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You are here: myPetSmart.com > Breeds > Plott Hound

Plott Hound

Origin: Germany

AKC Group: Hound

Height: 20 - 25 inches (Male)

Weight: 40-60 pounds (Male)

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Plott Hounds are intelligent and alert. They're barkers and noted for their stamina. They need lots of exercise or they'll become destructive. They're often aggressive with other animals and suspicious of strangers.

Male height: 
20 - 25 inches
Male weight: 
40-60 pounds
Smooth, fine and glossy, but thick enough to provide protection from wind and water. Occasional brushing is all that's needed. Ears set fairly high on its head; tail hangs down.
Any shade of brindle - a streaked or striped pattern of dark hair on a lighter background. Eyes are brown or hazel.

There would be no Plott without the Plott family. Their story started in the 1700s, when 16-year-old Johannes Plott and his brother, Enoch, emigrated from Germany to the United States with their Hanoverian-type schweisshunds, who formed the foundation for today's Plotts. For seven generations Plotts have bred and raised these dogs in the Great Smoky Mountains between North Carolina and Tennessee. As generations of Plotts married and raised families in other parts of the mountains, their hounds spread with them. Used on a variety of game, these hounds were especially efficient at hunting bears. The original schweisshunds were crossed with other hounds and cur-type dogs known for their treeing ability. In the 1920s Blevins Hounds were crossed in, which produced two legendary hounds who became known throughout the vast mountain range. Almost all modern registered Plotts trace to one or the other of these pillars. They became known as "coonhounds" because there were many more people participating in this type of hunt than in bear or large game hunting, but the breed has retained its original - and exceptional - abilities to cold trail, bay and tree bears and other large game. Today, Plotts are used to hunt all kinds of game.

For as tough and agile a hunter as the Plott is, he is an equally talented companion animal, gentle and kind with people of all ages, and a true friend. He is intelligent and curious, as well as extremely tenacious and courageous - traits that keep him focused on the trail and able to hold even large game at bay until the hunter arrives. The Plott also has a sense of humor, relishing games and play on the trail and at home.
At home: 
City life is not ideal for the Plott. He needs the great outdoors and a chance to use his skill as a hunter to be content. Although his coat is short, it is thick enough to provide adequate protection from the elements. If not kept on leash while being walked, he will roam, looking for an interesting scent. He is a large dog with a tendency to drool, but for those wanting a fine hunting dog and home companion, he has no equal.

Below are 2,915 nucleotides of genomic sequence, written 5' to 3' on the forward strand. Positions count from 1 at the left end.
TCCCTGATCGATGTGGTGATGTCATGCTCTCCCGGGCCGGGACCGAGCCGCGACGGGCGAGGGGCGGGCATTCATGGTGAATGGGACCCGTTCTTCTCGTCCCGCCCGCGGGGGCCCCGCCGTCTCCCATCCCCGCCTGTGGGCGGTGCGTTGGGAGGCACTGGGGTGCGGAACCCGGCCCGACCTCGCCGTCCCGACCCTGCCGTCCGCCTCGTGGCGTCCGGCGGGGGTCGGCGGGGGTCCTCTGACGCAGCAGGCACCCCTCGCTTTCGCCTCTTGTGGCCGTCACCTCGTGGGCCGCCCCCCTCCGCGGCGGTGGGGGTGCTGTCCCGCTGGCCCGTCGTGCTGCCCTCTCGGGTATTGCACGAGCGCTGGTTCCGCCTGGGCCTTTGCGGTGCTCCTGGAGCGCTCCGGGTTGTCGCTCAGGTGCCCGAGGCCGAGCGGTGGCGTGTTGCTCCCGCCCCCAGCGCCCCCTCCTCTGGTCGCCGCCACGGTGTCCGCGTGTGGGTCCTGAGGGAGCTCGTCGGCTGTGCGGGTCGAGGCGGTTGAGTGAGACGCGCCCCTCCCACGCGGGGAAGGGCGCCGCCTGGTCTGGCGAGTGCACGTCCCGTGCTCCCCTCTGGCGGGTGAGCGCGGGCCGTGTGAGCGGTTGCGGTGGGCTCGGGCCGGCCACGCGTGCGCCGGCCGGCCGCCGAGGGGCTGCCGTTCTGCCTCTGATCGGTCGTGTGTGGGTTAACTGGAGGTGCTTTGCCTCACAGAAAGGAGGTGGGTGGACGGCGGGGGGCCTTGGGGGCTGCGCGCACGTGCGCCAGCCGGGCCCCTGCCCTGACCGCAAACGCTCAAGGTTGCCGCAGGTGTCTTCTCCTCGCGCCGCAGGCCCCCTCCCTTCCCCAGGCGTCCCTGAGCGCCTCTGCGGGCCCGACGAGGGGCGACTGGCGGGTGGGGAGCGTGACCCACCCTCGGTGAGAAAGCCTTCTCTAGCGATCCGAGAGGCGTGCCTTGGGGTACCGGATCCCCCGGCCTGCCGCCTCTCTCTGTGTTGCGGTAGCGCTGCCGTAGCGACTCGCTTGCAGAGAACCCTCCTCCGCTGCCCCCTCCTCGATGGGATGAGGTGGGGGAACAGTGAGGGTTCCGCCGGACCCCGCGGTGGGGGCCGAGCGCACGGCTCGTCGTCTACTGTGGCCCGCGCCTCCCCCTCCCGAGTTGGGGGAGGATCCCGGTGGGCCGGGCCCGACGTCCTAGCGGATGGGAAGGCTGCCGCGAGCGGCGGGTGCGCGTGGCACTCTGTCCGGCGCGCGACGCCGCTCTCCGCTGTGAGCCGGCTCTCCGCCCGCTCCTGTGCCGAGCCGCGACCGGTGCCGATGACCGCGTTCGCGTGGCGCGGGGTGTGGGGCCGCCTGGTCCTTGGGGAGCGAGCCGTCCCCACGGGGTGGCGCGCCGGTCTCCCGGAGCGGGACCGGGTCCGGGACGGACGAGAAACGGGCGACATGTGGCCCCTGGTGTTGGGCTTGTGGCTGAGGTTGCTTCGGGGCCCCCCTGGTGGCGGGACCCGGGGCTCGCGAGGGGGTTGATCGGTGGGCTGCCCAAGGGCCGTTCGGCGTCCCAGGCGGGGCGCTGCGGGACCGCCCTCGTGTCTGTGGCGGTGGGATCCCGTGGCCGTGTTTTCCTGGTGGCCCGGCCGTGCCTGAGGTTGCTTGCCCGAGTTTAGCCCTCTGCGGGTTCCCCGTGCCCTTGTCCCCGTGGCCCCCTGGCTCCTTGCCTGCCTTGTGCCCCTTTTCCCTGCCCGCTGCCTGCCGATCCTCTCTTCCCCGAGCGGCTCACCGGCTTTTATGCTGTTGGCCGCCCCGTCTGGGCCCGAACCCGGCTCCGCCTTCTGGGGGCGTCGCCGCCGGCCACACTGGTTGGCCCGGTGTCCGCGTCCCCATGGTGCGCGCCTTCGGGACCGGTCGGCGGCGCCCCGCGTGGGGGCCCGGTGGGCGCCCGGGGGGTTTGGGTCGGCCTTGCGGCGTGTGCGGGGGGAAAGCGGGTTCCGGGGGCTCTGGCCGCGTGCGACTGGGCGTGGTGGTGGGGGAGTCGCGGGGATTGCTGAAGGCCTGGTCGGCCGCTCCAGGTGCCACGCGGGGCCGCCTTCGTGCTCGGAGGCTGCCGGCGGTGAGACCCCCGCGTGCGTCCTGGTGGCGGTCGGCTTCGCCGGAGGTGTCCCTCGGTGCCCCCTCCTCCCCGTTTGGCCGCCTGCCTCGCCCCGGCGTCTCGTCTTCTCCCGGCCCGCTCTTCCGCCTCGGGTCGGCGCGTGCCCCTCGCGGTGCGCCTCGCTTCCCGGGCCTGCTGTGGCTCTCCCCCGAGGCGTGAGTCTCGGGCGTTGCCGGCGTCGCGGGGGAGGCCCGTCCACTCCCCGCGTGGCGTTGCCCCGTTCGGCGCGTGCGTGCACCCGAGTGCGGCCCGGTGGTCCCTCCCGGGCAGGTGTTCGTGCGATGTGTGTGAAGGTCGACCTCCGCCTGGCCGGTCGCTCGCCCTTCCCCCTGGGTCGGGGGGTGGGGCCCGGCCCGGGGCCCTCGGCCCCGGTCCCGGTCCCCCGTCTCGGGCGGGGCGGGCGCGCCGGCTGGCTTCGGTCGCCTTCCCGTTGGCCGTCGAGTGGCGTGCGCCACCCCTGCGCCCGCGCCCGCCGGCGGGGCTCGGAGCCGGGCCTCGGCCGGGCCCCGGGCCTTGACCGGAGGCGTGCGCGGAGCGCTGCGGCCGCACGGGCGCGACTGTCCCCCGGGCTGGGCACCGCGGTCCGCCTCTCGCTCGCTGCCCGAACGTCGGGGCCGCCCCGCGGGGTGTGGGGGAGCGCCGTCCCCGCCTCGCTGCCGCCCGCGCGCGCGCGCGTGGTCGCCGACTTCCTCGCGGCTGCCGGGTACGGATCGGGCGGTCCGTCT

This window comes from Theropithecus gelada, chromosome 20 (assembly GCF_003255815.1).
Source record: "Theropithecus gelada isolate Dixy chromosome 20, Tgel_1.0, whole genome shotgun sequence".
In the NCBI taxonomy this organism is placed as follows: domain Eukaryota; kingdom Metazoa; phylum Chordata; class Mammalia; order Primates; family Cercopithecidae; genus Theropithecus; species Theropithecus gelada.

The large, athletic Plott needs plenty of exercise, without which he will become bored and restless. If allowed to work trails at least a couple of times a day, he will get the physical and mental stimulation he requires.
Plotts are enthusiastic eaters who will usually gobble whatever is fed to them. Because of this, it is important to monitor their food intake to prevent obesity. In their early years they can expend a lot of energy playing and hunting, and they need the highest-quality diet to ensure that they are getting the nutrition they require.
Plotts are eager and responsive - especially when it comes to figuring out what's desired on the trail - and are fairly easy to train. They can be single-minded about hunting, but if worked in a positive and rewarding way, will quickly and gladly master their other lessons.
The Plott gets along well with children and people of all ages. He is friendly with other dogs and can even get along with cats and other pets if properly socialized.
The average life span of the Plott is 12 to 14 years. Common health problems may include bloat.
Fun fact: 

At one time, the breed was referred to as the "Plott Cur."

Grooming blurb: 
The Plott's short coat is easy to keep clean with an occasional brushing and going over with a hound glove. Attention should be paid to his ears, which should be kept clean and dry to prevent infection.
Copyright by T.F.H. Publications, Inc. This document has been published with the intent to provide accurate and authoritative information in regard to the subject matter within. While every reasonable precaution has been taken in preparation of this document, the author and publisher expressly disclaim responsibility for any errors, omissions, or adverse effects arising from the use or application of the information contained herein. The techniques and suggestions are used at the reader's discretion.